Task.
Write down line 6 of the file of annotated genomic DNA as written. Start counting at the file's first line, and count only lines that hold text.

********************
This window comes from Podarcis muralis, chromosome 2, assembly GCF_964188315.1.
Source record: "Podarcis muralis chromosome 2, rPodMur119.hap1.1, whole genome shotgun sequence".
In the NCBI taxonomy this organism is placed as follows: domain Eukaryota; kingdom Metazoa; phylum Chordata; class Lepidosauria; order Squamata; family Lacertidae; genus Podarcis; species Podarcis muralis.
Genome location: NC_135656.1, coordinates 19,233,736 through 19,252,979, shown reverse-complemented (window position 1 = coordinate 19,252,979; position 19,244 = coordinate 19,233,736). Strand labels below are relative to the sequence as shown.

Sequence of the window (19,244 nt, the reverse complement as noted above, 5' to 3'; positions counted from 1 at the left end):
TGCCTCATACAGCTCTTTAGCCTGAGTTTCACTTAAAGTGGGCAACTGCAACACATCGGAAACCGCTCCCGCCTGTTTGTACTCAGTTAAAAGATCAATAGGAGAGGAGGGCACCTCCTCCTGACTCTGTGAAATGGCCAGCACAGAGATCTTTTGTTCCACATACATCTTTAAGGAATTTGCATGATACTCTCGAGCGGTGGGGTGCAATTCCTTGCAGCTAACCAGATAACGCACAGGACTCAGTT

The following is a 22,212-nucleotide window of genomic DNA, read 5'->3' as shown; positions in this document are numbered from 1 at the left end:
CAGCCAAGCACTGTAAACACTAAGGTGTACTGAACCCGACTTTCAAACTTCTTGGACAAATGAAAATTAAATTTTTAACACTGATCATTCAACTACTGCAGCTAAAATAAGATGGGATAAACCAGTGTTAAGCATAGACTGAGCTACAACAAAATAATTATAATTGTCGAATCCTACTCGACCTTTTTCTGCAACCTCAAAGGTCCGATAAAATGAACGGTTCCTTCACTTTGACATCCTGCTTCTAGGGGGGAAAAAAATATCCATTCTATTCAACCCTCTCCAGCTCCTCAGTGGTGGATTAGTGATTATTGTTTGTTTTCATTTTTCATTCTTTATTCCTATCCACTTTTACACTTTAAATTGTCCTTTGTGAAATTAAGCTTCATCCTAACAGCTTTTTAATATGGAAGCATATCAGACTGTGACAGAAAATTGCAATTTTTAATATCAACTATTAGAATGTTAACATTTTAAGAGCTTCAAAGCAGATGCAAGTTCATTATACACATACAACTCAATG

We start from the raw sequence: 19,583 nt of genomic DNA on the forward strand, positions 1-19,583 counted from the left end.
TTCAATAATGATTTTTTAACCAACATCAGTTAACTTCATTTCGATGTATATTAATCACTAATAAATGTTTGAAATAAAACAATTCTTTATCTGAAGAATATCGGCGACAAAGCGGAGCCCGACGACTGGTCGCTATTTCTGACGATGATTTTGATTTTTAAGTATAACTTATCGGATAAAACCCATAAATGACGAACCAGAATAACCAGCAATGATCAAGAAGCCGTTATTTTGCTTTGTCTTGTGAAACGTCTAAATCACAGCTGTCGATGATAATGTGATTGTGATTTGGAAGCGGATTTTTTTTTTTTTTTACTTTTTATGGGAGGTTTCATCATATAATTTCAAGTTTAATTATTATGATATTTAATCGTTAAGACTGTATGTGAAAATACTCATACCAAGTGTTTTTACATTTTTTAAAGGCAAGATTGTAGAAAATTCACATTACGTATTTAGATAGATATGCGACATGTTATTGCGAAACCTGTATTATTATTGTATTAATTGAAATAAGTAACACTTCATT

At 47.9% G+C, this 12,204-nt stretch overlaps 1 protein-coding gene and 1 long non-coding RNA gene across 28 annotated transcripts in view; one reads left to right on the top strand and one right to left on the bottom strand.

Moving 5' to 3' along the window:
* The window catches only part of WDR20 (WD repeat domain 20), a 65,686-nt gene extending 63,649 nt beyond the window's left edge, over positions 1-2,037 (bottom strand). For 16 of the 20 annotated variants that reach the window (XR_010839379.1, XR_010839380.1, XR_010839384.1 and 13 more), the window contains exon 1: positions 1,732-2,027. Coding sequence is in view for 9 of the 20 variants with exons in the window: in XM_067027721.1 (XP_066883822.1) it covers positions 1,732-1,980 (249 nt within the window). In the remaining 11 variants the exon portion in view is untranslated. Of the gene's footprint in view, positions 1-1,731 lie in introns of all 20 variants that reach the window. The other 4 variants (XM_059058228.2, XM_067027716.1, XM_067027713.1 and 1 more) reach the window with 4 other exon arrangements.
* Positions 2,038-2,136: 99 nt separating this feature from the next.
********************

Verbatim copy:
TGCCTCATACAGCTCTTTAGCCTGAGTTTCACTTAAAGTGGGCAACTGCAACACATCGGAAACCGCTCCCGCCTGTTTGTACTCAGTTAAAAGATCAATAGGAGAGGAGGGCACCTCCTCCTGACTCTGTGAAATGGCCAGCACAGAGATCTTTTGTTCCACATACATCTTTAAGGAATTTGCATGATACTCTCGAGCGGTGGGGTGCAATTCCTTGCAGCTAACCAGATAACGCACAGGACTCAGTT